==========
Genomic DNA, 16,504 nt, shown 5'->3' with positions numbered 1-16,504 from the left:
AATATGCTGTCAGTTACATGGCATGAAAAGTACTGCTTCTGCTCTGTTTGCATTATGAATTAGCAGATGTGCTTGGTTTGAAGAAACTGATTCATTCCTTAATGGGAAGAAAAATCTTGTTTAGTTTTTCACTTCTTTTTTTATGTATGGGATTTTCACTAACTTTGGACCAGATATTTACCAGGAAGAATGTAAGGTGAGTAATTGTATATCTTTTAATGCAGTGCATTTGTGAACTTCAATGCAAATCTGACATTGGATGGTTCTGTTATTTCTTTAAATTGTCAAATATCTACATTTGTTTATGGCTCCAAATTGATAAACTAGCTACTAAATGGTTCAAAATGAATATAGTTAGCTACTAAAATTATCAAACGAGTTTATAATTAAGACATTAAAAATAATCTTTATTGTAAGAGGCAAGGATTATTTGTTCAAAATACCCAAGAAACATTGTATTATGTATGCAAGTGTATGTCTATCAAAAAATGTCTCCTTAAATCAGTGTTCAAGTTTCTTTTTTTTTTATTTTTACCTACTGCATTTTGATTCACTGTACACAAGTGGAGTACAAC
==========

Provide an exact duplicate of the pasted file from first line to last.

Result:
Genomic DNA, 16,504 nt, shown 5'->3' with positions numbered 1-16,504 from the left:
AATATGCTGTCAGTTACATGGCATGAAAAGTACTGCTTCTGCTCTGTTTGCATTATGAATTAGCAGATGTGCTTGGTTTGAAGAAACTGATTCATTCCTTAATGGGAAGAAAAATCTTGTTTAGTTTTTCACTTCTTTTTTTATGTATGGGATTTTCACTAACTTTGGACCAGATATTTACCAGGAAGAATGTAAGGTGAGTAATTGTATATCTTTTAATGCAGTGCATTTGTGAACTTCAATGCAAATCTGACATTGGATGGTTCTGTTATTTCTTTAAATTGTCAAATATCTACATTTGTTTATGGCTCCAAATTGATAAACTAGCTACTAAATGGTTCAAAATGAATATAGTTAGCTACTAAAATTATCAAACGAGTTTATAATTAAGACATTAAAAATAATCTTTATTGTAAGAGGCAAGGATTATTTGTTCAAAATACCCAAGAAACATTGTATTATGTATGCAAGTGTATGTCTATCAAAAAATGTCTCCTTAAATCAGTGTTCAAGTTTCTTTTTTTTTTATTTTTACCTACTGCATTTTGATTCACTGTACACAAGTGGAGTACAAC